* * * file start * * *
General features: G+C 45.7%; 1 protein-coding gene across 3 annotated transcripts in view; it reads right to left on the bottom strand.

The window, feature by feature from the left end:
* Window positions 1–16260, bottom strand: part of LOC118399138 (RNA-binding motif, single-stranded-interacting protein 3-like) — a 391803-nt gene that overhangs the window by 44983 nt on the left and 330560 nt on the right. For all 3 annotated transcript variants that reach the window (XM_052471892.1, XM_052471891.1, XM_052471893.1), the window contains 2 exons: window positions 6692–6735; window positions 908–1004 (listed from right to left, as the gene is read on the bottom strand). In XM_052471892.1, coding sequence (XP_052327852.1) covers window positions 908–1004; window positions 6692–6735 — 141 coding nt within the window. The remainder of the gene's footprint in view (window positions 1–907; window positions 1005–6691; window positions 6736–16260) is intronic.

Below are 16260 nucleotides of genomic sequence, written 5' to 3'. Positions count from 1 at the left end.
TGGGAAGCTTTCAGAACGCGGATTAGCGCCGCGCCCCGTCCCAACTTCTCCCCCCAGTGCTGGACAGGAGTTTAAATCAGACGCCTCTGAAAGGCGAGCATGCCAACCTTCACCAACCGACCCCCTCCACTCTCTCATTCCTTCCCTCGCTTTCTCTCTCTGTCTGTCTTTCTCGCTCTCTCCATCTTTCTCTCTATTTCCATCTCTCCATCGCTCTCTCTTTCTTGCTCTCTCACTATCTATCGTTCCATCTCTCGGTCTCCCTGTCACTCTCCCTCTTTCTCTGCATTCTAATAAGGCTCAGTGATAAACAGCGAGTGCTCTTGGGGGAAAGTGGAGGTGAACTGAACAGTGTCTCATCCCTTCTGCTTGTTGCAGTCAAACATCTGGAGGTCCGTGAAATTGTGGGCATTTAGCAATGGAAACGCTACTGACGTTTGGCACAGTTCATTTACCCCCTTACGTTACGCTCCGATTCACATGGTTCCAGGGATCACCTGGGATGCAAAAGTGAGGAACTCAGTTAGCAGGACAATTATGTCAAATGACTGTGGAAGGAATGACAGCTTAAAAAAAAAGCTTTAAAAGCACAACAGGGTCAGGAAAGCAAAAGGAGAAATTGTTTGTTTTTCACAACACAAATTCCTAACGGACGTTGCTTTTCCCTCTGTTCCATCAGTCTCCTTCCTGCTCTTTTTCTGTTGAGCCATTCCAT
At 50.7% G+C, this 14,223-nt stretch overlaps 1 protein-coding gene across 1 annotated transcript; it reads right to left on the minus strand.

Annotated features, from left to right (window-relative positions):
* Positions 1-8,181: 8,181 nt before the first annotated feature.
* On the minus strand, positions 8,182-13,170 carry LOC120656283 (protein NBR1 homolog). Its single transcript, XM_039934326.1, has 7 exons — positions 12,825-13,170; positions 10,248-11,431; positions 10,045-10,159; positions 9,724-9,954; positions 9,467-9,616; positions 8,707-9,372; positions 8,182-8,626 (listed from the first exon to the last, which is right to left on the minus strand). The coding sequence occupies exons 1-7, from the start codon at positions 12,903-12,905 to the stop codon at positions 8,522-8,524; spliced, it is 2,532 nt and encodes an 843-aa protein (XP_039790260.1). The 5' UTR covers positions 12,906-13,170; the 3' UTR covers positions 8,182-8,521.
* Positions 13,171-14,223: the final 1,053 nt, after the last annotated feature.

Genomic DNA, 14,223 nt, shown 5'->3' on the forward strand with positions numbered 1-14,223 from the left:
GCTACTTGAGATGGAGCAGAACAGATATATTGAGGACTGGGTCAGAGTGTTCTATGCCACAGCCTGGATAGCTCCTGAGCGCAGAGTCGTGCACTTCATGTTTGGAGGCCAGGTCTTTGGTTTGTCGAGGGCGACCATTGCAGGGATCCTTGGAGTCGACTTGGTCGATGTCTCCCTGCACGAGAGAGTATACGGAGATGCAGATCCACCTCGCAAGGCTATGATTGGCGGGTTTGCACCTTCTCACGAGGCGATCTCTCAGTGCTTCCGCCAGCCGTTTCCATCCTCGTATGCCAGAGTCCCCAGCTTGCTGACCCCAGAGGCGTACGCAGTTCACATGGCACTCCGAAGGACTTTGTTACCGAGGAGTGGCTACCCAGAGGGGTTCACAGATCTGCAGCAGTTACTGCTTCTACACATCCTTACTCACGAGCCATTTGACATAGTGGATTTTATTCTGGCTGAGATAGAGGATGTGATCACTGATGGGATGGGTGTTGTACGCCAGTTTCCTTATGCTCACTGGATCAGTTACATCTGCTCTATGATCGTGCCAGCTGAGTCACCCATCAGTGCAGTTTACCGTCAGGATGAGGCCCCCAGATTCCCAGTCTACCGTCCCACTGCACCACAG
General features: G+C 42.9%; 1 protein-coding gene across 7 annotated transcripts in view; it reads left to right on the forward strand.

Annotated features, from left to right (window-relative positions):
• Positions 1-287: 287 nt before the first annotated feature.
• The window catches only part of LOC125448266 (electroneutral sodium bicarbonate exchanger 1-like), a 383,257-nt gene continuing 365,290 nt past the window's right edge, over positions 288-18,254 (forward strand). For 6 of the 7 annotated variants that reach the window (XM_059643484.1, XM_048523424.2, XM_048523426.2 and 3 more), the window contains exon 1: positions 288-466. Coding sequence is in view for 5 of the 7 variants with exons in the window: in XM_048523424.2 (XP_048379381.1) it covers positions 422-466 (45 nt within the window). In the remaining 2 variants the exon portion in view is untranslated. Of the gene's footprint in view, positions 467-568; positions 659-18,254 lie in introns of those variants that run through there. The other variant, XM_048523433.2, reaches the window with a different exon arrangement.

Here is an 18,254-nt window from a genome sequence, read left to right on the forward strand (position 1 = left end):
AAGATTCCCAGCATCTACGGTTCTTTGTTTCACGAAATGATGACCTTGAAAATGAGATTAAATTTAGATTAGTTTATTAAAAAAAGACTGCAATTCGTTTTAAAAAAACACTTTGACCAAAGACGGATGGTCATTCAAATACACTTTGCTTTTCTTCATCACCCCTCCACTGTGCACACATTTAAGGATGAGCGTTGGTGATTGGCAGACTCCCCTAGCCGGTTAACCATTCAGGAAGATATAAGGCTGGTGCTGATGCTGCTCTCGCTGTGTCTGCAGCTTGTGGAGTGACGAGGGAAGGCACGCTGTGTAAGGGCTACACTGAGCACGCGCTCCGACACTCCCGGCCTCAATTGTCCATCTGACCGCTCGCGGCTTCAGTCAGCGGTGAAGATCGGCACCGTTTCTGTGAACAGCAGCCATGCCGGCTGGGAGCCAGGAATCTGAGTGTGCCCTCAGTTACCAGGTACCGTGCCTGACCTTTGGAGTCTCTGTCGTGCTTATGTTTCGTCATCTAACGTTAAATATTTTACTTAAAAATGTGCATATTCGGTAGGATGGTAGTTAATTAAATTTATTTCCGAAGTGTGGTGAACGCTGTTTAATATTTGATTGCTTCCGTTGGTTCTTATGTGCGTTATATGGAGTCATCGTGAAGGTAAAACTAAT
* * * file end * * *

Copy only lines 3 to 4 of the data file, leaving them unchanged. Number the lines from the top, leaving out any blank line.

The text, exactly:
* Window positions 1–16260, bottom strand: part of LOC118399138 (RNA-binding motif, single-stranded-interacting protein 3-like) — a 391803-nt gene that overhangs the window by 44983 nt on the left and 330560 nt on the right. For all 3 annotated transcript variants that reach the window (XM_052471892.1, XM_052471891.1, XM_052471893.1), the window contains 2 exons: window positions 6692–6735; window positions 908–1004 (listed from right to left, as the gene is read on the bottom strand). In XM_052471892.1, coding sequence (XP_052327852.1) covers window positions 908–1004; window positions 6692–6735 — 141 coding nt within the window. The remainder of the gene's footprint in view (window positions 1–907; window positions 1005–6691; window positions 6736–16260) is intronic.

Below are 16260 nucleotides of genomic sequence, written 5' to 3'. Positions count from 1 at the left end.